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Traversing the Partnership: Career and Technical Education in Junior High Settings

                Another program mentioned at the “Portrait of a Graduate” sessions hosted by the State Board of Education was the career and technical education program at Rock Springs Junior High School. We talked to the principal of Rock Springs Junior High School, Kristeen Cundall, to learn more about their program offerings.

                Rock Springs Junior High School has a long-standing career and technical education (CTE) program that has been providing information to students for over a decade. This program has metal classes, business classes, family consumer sciences, wood shop, and power mechanics classes. The program is set up as modules so that students can get as much hands-on training as possible in the various programs of interest. Some courses in this program are also required for all students such as integrated computer technology, which is a valuable asset in the business and entrepreneurship course series. Still, RSJHS is also making plans for the future and expanding the equipment and courses offered in the program.

                The work that they are doing for CTE is not only in the courses that are offered, but also in the mentality of the school. One of the activities in the language arts department includes having guest speakers from various career areas visit classrooms to speak about what skills are required and what opportunities are present. In addition, students visit the different participating small businesses in the area to learn more about what workplaces are like. Part of the mentality that is shared among the administration is that it is important to ensure that the education is linked to real life experiences to enhance the meaningfulness of that knowledge and student interest.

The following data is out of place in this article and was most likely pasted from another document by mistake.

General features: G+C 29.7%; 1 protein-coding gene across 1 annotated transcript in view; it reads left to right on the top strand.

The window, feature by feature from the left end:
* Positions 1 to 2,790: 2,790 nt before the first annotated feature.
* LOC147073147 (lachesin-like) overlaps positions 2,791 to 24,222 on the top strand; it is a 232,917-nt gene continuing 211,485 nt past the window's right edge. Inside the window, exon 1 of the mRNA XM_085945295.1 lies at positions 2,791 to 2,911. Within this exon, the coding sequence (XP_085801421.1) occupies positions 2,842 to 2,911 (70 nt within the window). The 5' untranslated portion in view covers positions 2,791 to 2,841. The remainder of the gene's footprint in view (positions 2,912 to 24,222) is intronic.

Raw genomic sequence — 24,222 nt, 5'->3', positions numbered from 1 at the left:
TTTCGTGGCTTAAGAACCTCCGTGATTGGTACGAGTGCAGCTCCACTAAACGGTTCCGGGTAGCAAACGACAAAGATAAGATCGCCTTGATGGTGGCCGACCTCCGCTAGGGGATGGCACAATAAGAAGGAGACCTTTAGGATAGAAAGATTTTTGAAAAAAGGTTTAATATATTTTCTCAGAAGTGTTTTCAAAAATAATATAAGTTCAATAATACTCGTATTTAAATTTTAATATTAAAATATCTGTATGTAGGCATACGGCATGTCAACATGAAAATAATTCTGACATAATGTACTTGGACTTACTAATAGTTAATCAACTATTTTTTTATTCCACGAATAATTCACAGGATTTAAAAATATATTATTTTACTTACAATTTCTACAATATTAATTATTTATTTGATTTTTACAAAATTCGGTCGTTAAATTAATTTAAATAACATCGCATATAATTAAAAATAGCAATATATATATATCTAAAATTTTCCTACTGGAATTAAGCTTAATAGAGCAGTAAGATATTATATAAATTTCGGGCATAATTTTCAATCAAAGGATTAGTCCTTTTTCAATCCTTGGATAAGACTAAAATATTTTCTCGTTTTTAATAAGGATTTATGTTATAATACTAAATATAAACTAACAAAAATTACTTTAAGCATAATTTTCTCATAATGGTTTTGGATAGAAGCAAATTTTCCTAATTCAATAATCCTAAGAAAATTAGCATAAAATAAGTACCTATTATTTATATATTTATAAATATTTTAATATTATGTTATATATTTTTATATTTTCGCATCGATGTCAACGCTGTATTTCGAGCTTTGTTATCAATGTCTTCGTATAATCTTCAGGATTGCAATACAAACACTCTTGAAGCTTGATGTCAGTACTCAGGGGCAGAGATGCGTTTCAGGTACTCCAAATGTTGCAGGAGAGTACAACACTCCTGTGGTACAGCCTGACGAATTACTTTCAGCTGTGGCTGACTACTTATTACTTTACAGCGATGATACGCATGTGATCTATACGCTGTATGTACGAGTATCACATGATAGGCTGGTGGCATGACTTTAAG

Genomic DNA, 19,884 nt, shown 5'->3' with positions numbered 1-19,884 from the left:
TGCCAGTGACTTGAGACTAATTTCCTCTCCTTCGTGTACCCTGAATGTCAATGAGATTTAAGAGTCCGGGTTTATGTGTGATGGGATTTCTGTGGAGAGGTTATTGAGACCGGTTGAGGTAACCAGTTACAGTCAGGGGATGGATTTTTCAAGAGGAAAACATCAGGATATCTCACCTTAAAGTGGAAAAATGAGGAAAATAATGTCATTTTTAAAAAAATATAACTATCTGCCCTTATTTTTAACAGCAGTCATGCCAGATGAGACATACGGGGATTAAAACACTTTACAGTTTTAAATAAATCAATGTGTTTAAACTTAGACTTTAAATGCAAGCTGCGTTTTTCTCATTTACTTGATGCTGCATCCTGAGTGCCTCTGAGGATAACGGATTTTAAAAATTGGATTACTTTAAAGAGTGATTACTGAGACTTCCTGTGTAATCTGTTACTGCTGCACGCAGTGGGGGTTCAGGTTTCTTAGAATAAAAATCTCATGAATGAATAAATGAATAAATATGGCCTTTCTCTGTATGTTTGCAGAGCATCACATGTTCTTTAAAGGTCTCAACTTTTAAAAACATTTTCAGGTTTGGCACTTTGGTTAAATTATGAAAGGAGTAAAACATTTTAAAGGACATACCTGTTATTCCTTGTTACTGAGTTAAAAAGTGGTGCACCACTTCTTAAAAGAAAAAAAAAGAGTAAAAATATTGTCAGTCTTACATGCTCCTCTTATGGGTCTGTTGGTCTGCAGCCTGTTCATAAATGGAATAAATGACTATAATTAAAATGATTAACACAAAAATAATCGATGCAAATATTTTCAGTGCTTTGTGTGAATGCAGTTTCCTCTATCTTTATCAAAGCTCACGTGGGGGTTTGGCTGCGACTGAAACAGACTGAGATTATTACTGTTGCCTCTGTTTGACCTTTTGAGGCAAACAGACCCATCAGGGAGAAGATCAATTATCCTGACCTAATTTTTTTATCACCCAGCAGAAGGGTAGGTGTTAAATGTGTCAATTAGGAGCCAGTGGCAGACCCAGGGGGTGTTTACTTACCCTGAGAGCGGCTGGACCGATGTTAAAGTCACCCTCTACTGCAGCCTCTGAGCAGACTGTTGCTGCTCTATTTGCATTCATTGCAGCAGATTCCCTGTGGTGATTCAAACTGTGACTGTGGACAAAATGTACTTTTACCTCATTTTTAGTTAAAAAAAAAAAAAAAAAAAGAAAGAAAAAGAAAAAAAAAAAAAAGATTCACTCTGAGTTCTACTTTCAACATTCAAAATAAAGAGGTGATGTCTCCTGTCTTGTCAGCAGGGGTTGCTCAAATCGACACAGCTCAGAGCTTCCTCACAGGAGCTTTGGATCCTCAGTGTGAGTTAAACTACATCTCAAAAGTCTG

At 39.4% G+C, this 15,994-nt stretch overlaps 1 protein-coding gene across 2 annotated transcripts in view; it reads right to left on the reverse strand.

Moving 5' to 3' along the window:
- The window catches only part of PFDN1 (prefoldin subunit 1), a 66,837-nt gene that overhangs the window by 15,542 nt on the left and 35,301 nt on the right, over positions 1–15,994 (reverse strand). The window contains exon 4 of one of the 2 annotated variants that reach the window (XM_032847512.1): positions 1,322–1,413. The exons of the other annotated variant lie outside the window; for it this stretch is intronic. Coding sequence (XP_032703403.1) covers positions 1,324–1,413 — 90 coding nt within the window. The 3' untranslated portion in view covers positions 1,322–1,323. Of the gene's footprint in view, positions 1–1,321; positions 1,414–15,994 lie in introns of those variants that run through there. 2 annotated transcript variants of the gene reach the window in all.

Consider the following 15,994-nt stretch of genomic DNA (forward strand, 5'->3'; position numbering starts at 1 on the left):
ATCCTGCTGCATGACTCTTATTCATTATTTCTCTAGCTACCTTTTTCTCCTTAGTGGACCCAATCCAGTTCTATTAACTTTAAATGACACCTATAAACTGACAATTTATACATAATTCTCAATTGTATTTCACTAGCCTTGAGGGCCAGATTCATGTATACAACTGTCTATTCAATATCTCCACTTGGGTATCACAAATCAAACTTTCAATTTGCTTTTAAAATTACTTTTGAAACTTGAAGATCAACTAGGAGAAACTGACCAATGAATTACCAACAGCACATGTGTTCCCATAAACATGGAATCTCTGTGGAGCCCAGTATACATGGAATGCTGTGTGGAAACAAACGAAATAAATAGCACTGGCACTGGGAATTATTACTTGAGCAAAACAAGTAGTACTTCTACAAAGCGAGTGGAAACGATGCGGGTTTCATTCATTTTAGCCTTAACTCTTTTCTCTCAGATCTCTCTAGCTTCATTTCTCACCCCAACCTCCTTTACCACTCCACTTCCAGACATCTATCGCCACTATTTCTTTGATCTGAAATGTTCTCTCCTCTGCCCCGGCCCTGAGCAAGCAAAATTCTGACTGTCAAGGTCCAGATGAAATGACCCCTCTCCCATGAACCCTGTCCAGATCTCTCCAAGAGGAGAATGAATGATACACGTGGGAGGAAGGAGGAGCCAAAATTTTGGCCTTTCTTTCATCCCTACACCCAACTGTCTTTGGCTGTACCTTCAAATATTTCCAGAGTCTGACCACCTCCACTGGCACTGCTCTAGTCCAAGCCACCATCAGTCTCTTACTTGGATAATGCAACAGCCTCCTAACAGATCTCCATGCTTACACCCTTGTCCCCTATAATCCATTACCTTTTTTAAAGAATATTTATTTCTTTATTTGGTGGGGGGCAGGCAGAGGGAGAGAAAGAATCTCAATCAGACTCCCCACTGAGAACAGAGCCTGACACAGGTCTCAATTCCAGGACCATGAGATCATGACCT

A variety of benefits are experienced by the students, the families, the community, and the businesses in the area. For the students, they build pride in the work that they are doing and are able to better apply concepts such as the mathematical ones in scaling and proportioning building materials. The families find great enjoyment out of the works done by the students as the principal noted seeing parents using baskets or toolboxes created by their children. In addition, the community finds joy in seeing the work that is being done by the students as they often share on social media some of the creations and new activities in the courses. As for businesses, they enjoy working with the students from the school through the visits and also discuss what is offered at Rock Springs Junior High School as an incentive for potential employees who are looking for positive experiences for their children.

                If you are interested in starting up a CTE program at your junior high, Kristeen Cundall has some suggestions. One thing that can help is seeing if nearby manufacturing businesses would be interested in donating or partnering so that it is easier to access equipment for students. She sees people make mentions that schools do not support CTE, and she has not seen that at all. CTE programs are encouraged all over and she thinks that junior high schools can also be a strong place for building these skills so that they are better equipped for more advanced opportunities in high school and beyond. For many students, creating something of their own can inspire a level of precision and appreciation that can be streamlined to other classes as students see just how meaningful their work can be.

                For more information on the CTE program, you can contact Kristeen Cundall at
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Laramie, WY 82071

Phone: 307-766-3274


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